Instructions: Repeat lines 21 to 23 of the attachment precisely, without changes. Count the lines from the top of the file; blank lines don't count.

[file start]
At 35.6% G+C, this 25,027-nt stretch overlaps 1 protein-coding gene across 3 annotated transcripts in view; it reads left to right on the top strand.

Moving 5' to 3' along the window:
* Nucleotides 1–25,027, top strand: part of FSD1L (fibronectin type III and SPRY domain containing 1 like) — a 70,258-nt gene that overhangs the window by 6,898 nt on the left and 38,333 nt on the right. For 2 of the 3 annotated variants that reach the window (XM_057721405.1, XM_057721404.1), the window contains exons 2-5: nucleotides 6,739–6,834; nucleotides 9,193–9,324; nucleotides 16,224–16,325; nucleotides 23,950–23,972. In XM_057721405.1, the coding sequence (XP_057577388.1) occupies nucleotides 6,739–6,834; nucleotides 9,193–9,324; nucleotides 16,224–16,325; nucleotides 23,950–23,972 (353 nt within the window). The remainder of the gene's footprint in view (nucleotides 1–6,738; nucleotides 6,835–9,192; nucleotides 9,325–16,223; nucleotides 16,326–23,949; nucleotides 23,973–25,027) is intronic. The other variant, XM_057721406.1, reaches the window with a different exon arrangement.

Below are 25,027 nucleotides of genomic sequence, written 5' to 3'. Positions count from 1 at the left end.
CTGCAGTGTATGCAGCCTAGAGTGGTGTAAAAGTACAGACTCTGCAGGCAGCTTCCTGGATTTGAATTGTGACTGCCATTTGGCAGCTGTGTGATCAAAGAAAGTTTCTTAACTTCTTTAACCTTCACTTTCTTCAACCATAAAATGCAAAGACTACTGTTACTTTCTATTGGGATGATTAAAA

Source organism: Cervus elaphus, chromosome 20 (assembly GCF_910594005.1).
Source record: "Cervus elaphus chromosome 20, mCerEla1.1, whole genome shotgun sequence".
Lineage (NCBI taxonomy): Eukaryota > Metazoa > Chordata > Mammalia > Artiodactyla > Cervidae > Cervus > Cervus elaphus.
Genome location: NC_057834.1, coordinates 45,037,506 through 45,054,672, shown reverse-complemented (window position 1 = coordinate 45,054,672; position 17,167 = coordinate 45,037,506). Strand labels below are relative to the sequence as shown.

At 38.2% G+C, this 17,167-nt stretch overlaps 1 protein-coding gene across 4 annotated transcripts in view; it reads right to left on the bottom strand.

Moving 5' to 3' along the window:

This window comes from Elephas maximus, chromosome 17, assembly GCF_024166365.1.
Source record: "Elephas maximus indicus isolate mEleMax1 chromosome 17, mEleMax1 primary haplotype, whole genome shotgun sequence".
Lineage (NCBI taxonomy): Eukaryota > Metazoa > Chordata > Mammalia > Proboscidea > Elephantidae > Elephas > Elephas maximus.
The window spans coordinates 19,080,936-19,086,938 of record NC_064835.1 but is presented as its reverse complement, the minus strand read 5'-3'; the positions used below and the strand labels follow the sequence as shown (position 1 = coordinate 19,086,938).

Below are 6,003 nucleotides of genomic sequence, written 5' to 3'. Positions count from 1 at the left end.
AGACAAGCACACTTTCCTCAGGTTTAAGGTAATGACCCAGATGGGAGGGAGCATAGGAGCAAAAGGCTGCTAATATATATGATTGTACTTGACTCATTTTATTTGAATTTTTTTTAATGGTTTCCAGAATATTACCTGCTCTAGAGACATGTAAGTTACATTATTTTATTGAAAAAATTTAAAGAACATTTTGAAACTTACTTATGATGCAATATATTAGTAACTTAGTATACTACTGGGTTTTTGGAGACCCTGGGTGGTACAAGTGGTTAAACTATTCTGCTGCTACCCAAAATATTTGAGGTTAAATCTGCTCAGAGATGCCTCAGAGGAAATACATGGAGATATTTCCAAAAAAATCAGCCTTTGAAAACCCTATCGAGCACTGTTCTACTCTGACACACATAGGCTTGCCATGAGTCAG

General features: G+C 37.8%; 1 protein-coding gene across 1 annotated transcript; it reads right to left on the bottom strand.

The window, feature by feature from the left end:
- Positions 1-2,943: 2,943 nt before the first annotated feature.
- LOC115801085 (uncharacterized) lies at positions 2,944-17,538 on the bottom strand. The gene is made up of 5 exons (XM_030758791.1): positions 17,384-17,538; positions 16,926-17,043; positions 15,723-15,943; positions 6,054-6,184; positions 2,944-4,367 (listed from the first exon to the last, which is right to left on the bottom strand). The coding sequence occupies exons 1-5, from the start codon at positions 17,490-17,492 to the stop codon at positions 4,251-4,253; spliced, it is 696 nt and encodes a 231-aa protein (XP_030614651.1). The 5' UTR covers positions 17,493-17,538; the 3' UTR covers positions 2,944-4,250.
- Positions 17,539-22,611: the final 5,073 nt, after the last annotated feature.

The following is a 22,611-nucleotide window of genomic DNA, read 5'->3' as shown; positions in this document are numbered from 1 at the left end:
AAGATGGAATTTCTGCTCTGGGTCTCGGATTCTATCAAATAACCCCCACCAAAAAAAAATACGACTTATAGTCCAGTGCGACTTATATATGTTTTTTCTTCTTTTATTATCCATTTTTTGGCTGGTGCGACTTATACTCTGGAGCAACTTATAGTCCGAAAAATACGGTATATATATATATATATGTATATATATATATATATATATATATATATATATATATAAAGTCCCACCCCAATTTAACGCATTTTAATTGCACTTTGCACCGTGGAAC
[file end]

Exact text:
- LOC115801085 (uncharacterized) lies at positions 2,944-17,538 on the bottom strand. The gene is made up of 5 exons (XM_030758791.1): positions 17,384-17,538; positions 16,926-17,043; positions 15,723-15,943; positions 6,054-6,184; positions 2,944-4,367 (listed from the first exon to the last, which is right to left on the bottom strand). The coding sequence occupies exons 1-5, from the start codon at positions 17,490-17,492 to the stop codon at positions 4,251-4,253; spliced, it is 696 nt and encodes a 231-aa protein (XP_030614651.1). The 5' UTR covers positions 17,493-17,538; the 3' UTR covers positions 2,944-4,250.
- Positions 17,539-22,611: the final 5,073 nt, after the last annotated feature.

The following is a 22,611-nucleotide window of genomic DNA, read 5'->3' as shown; positions in this document are numbered from 1 at the left end: